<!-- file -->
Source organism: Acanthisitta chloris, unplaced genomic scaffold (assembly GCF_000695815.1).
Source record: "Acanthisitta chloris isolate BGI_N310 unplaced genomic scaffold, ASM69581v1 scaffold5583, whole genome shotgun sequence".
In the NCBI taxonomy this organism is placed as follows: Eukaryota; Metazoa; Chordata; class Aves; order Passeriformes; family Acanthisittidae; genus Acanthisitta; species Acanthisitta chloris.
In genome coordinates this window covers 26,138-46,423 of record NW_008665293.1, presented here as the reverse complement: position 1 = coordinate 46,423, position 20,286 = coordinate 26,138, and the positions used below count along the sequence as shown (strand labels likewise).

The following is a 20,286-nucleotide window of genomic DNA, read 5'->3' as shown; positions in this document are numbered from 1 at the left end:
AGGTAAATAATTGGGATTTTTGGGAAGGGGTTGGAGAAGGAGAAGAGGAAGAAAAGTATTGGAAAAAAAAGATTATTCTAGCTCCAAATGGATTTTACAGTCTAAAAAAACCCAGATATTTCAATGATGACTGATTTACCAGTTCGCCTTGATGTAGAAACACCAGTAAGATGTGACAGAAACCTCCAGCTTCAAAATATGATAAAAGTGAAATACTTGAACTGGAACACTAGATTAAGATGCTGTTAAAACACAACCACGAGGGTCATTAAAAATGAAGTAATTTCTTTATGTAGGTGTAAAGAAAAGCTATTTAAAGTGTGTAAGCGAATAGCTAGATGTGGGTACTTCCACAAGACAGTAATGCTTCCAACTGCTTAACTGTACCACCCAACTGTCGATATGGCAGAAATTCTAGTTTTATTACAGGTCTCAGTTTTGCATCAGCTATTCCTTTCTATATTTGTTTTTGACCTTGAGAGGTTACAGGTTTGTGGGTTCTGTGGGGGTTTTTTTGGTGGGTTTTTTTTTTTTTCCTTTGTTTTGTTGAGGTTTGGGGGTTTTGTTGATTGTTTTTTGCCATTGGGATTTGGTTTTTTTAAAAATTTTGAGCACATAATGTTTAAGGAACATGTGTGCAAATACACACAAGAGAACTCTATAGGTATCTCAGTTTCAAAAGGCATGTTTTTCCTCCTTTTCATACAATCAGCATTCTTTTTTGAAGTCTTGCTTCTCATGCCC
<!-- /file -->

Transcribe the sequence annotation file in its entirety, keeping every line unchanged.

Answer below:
Source organism: Acanthisitta chloris, unplaced genomic scaffold (assembly GCF_000695815.1).
Source record: "Acanthisitta chloris isolate BGI_N310 unplaced genomic scaffold, ASM69581v1 scaffold5583, whole genome shotgun sequence".
In the NCBI taxonomy this organism is placed as follows: Eukaryota; Metazoa; Chordata; class Aves; order Passeriformes; family Acanthisittidae; genus Acanthisitta; species Acanthisitta chloris.
In genome coordinates this window covers 26,138-46,423 of record NW_008665293.1, presented here as the reverse complement: position 1 = coordinate 46,423, position 20,286 = coordinate 26,138, and the positions used below count along the sequence as shown (strand labels likewise).

The following is a 20,286-nucleotide window of genomic DNA, read 5'->3' as shown; positions in this document are numbered from 1 at the left end:
AGGTAAATAATTGGGATTTTTGGGAAGGGGTTGGAGAAGGAGAAGAGGAAGAAAAGTATTGGAAAAAAAAGATTATTCTAGCTCCAAATGGATTTTACAGTCTAAAAAAACCCAGATATTTCAATGATGACTGATTTACCAGTTCGCCTTGATGTAGAAACACCAGTAAGATGTGACAGAAACCTCCAGCTTCAAAATATGATAAAAGTGAAATACTTGAACTGGAACACTAGATTAAGATGCTGTTAAAACACAACCACGAGGGTCATTAAAAATGAAGTAATTTCTTTATGTAGGTGTAAAGAAAAGCTATTTAAAGTGTGTAAGCGAATAGCTAGATGTGGGTACTTCCACAAGACAGTAATGCTTCCAACTGCTTAACTGTACCACCCAACTGTCGATATGGCAGAAATTCTAGTTTTATTACAGGTCTCAGTTTTGCATCAGCTATTCCTTTCTATATTTGTTTTTGACCTTGAGAGGTTACAGGTTTGTGGGTTCTGTGGGGGTTTTTTTGGTGGGTTTTTTTTTTTTTCCTTTGTTTTGTTGAGGTTTGGGGGTTTTGTTGATTGTTTTTTGCCATTGGGATTTGGTTTTTTTAAAAATTTTGAGCACATAATGTTTAAGGAACATGTGTGCAAATACACACAAGAGAACTCTATAGGTATCTCAGTTTCAAAAGGCATGTTTTTCCTCCTTTTCATACAATCAGCATTCTTTTTTGAAGTCTTGCTTCTCATGCCC